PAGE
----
Submitted to: Plant Journal
Publication Type: Peer Reviewed Journal
Publication Acceptance Date: 5/18/2018
Publication Date: 6/14/2018
Citation: Collier, R., Thomson, J.G., Thilmony, R.L. 2018. A versatile and robust Agrobacterium-based gene stacking system generates high quality transgenic Arabidopsis plants. Plant Journal. 95(4):573-583. https://doi.org/10.1111/tpj.13992.
Interpretive Summary: The genetic improvement of crops is one of the most effective ways to increase their productivity in agriculture. One means of genetically improving plants is through the use of modern plant biotechnology, which has the capability of introducing one or more genes with known sequences and protein products into plant chromosomes. Until now, it has been difficult to predictably genetically engineer complex traits - like yield and nutritional improvements - that require the action of multiple genes. In this manuscript, a novel technology called GAANTRY (for Gene Assembly in Agrobacterium by Nucleic acid Transfer using Recombinase technologY) is described that enables the efficient assembly of multiple genes in Agrobacterium and their transfer to plants as single units. The authors demonstrate that at least 10 different genes can be joined together via a simple, reliable and highly effective process. They show that 90% of the transformed plants express all the introduced traits as desired. This technological breakthrough will enable genetic engineers to effectively improve complex traits in a wide array of crops.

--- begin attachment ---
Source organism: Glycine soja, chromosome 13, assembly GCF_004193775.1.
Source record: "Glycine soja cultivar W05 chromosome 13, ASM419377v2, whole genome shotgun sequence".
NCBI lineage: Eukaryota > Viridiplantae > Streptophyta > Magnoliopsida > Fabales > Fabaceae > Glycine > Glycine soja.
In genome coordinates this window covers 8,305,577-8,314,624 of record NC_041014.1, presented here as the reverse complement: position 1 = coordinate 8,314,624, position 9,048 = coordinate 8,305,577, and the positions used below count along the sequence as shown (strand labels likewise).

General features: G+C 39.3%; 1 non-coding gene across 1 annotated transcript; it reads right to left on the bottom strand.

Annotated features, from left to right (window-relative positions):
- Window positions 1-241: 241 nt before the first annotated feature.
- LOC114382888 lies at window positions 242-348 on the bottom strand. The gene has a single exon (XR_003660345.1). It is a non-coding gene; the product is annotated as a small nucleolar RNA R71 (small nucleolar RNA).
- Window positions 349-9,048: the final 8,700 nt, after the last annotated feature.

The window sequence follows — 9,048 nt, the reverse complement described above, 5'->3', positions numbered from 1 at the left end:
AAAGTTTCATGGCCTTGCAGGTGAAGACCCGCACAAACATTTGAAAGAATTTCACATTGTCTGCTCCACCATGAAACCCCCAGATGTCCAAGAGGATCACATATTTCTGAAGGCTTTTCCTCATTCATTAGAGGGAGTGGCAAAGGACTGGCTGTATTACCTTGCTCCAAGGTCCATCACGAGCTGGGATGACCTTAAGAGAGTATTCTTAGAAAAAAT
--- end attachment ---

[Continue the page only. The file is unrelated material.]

Technical Abstract: Plant biotechnology has great potential to continue to provide a means for the genetic improvement of crops. Although single genes have been important in engineering herbicide and pest tolerance traits, future improvements of complex traits like yield and nutritional quality will likely require the introduction of multiple genes. GAANTRY (Gene Assembly in Agrobacterium by Nucleic acid Transfer using Recombinase technologY) is a flexible and effective system for stably stacking multiple genes within an Agrobacterium virulence plasmid Transfer-DNA (T-DNA). The system utilizes unidirectional site-specific recombinases in vivo and an alternating selection scheme to sequentially assemble multiple genes into a single transformation construct. To demonstrate GAANTRY’s capabilities, 10 cargo sequences were sequentially stacked together to produce a 28.5 kilobase pair T-DNA, which was used to generate hundreds of transgenic events. Approximately 90% of the events identified using the dual antibiotic selection screen exhibited all of the introduced traits. A total of 68% of the tested lines carried a single copy of the selection marker transgene located near the T-DNA left border and only 8% contained sequence from outside the T-DNA. Thus, GAANTRY is a powerful new tool for transgene stacking, plant synthetic biology and the generation of high quality genetically engineered plants.